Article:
After Harvard Leaders' Absence, ROTC Supporters Fear Return to Icy Relations

Wall Street Journal, student Republicans criticize Bok, Faust for failing to speak at commissioning ceremony

The absence of Interim President Derek C. Bok and President-elect Drew G. Faust from the annual Reserve Officer Training Corps (ROTC) commissioning ceremony earlier this month has drawn fire from The Wall Street Journal and a conservative student group.

In recent years, Harvard's relationship with ROTC, banished from campus in 1969 due to concerns about the military's involvement in Vietnam, has warmed. Former President Lawrence H. Summers broke with precedent and spoke at the annual ROTC ceremony every year during his presidency in an effort to show support for students in the program and for expanded military access to the campus.

But this year, Bok, an Army veteran, and Faust did not attend the June 6 ceremony because each had prior commitments, according to Harvard spokesman John D. Longbrake. Bok was chairing his final meeting with the Harvard Corporation, the University's top governing body, and Faust was speaking to a group of Radcliffe alumnae celebrating their 50th reunion.

The highest-ranking Harvard affiliate to attend this year's ceremony was Kaneb Professor of National Security and Military Affairs Stephen P. Rosen '74, a military analyst who served as director of political-military affairs at the National Security Council during the Reagan administration. Rosen did not respond to a request for comment on Thursday.

At the ceremony, Rosen did not mention Bok and Faust by name in his speech, but he did note Summers' support for ROTC.

"In one way, I have little right to speak to you," Rosen said, according to a transcript posted on ROTC's Web site. "For the past five years, the president of Harvard has addressed this meeting, and I am not the president of Harvard."

The absence of Bok and Faust from the commissioning ceremony has been criticized by some who fear that it could indicate a shift away from the support for the military shown by Summers.

Jeffrey Kwong '09, the president of the Harvard Republican Club, said in an interview last week that “the message that is sent by the president's not attending is one that is quite negative, and it should be perceived as a downgrade of the University's recognition of ROTC.”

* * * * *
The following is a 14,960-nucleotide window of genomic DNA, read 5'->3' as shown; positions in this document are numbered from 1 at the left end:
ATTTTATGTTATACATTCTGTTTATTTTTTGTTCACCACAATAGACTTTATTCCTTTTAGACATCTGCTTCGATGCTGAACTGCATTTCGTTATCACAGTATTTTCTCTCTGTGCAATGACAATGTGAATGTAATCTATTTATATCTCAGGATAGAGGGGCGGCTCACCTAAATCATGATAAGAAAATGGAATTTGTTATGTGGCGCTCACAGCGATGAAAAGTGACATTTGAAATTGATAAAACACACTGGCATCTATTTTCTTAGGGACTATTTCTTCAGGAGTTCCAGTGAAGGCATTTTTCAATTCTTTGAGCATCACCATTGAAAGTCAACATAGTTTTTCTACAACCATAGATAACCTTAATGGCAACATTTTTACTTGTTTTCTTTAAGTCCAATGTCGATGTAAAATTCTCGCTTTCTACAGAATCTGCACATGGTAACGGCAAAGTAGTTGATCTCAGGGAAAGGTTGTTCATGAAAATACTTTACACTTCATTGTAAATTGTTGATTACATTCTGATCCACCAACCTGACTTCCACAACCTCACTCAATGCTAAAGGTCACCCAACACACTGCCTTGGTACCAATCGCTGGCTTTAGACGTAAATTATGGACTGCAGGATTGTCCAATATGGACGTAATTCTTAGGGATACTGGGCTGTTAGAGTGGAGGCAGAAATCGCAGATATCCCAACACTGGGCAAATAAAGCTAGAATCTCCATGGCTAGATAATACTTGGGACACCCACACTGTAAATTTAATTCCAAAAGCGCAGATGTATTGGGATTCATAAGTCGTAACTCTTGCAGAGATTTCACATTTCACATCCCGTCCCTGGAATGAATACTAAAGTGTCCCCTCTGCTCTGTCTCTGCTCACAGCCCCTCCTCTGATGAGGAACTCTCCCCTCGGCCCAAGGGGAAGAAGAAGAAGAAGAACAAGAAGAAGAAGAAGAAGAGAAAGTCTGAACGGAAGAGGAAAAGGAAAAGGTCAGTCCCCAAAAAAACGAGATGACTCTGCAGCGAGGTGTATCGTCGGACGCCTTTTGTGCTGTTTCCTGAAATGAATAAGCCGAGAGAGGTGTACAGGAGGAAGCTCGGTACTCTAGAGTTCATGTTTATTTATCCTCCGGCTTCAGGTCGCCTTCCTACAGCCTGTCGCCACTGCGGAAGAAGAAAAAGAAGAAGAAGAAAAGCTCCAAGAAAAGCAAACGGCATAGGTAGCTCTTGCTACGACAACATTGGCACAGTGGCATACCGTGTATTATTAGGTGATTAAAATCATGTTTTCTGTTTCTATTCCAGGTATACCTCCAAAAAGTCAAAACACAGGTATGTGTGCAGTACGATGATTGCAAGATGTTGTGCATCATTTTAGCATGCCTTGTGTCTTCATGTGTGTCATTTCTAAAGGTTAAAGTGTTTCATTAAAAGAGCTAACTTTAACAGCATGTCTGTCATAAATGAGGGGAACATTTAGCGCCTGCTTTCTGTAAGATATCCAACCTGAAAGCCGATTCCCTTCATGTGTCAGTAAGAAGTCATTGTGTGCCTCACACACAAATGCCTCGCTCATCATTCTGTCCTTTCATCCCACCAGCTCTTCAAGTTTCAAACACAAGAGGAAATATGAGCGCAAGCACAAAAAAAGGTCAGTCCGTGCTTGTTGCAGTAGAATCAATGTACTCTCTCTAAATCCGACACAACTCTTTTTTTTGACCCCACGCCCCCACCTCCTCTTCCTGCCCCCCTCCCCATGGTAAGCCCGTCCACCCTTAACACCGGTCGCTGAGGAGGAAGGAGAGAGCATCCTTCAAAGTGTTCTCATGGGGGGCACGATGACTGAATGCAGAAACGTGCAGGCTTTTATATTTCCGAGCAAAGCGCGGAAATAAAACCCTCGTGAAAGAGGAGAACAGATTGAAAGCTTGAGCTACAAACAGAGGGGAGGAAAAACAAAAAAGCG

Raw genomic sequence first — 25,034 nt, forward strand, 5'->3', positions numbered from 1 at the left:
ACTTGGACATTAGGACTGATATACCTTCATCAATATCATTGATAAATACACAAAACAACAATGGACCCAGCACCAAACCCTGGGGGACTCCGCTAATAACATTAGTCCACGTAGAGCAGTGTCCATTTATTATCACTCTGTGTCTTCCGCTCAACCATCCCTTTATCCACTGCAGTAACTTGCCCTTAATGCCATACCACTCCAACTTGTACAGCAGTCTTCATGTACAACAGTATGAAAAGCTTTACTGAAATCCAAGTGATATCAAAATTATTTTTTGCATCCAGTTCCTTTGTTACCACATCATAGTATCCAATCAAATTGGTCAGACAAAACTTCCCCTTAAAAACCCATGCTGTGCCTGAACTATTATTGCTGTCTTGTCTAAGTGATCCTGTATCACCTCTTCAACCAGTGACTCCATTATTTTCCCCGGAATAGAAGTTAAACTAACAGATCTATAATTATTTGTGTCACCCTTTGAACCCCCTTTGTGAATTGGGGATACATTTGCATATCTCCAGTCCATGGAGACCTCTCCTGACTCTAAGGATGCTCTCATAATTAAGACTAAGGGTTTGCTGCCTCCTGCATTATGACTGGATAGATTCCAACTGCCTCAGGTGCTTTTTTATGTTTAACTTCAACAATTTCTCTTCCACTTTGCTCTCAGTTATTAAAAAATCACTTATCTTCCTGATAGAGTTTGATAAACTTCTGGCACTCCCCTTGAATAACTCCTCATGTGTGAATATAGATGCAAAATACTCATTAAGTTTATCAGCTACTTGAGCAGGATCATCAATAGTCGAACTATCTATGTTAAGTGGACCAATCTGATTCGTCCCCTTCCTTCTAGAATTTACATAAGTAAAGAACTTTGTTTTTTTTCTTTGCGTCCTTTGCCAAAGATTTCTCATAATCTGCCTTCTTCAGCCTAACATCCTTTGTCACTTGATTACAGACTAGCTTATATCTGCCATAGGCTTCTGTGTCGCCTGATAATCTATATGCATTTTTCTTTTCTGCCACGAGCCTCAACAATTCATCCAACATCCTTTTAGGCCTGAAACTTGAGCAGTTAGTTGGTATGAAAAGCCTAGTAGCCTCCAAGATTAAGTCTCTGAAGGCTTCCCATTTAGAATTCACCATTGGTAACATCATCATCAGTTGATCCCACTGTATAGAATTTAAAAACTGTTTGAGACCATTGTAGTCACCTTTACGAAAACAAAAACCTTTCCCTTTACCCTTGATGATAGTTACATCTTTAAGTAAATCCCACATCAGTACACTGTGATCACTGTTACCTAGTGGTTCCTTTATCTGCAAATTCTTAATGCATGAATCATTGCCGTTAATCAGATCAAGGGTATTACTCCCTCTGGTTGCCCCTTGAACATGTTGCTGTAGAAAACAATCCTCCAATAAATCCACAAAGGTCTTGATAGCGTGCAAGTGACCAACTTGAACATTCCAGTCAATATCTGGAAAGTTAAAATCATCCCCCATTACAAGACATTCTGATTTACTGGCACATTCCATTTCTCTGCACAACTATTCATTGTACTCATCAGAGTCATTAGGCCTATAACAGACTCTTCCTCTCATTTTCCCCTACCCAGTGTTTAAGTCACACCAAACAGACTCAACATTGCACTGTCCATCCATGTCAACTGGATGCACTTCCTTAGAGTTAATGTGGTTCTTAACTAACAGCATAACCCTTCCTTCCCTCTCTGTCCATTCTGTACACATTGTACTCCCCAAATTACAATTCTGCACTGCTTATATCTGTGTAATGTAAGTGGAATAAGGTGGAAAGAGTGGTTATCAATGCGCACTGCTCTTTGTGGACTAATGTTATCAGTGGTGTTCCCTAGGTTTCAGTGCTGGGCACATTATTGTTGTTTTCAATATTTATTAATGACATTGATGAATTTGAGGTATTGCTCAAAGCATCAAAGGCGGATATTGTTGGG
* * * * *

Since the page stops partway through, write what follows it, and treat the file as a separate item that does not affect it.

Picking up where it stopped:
On June 8, The Wall Street Journal criticized the absence of Harvard's leaders at the ceremony. The ROTC program has been “mostly spurned by the school's administration” and that the graduating cadets' “honor and service deserve better from their academic tutors,” the newspaper wrote in an editorial. The Journal also praised Summers for having attended and spoken at the commissioning ceremony service in past years.

But Michael J. Arth '08, an Air Force cadet who was president of the Harvard ROTC association during the past year, took a more sympathetic view toward Faust and Bok, saying that he respected the president-elect's prior commitments and that most ROTC cadets will pay close to attention to what she does next year.

“We understand that she couldn't make it this time, and we hope that she's in attendance next year,” Arth said last week. “We'll look into that as an indication of her support for ROTC.”

Longbrake said it was "far too early" to say whether Faust would attend next year's event.

Faust has not yet offered firm views on the proper role of the military at Harvard.

In an interview in February, Faust said that she has “enormous respect for these students who commit themselves to this effort and to the service of their country,” but that Harvard should treat the issue in the broader context of whether it should recognize discriminatory groups.

“[These issues] were very fraught in the sixties obviously, [and] they were very fraught when Larry [Summers] confronted them,” Faust said. “It might be a time to look at them again and see what the right positions on these issues are.”

Summers took steps during his presidency to welcome the military back on campus, saying he “believes the degree of cleavage between the military and the academy is very detrimental for both.”

While Summers declined to comment on whether he believed Bok or Faust should have attended the ceremony, he wrote in an e-mailed statement that he made an effort to attend the ROTC commissioning ceremonies because he considered it "very important to show institutional support for the students who were entering the armed forces.”

And though he has called the military's prohibition on openly gay service members “offensive to human dignity,” he added that while one can “disagree passionately with the elected officials who bear responsibility for military policies on issues ranging from the war in Iraq to gays in the military,” these concerns are not sufficient “not to support those who commit themselves to the defense of our country.”

Discontent with Harvard's support for ROTC peaked in April 1969, when students stormed University Hall to protest, among other grievances, ROTC's presence on Harvard's campus. In recent years, Harvard and other elite universities have barred military recruiters from their campuses due to the military's “don't ask, don't tell” policy, which prohibits gay individuals from serving openly in the military.

A federal law mandates that universities receiving federal funds allow the military access to their campuses, but the ROTC has chosen not to open an office at Harvard. Harvard cadets participate in the program at MIT, which was officially approved by Harvard's faculty under Bok in 1976.

—Staff writer Paras D. Bhayani can be reached at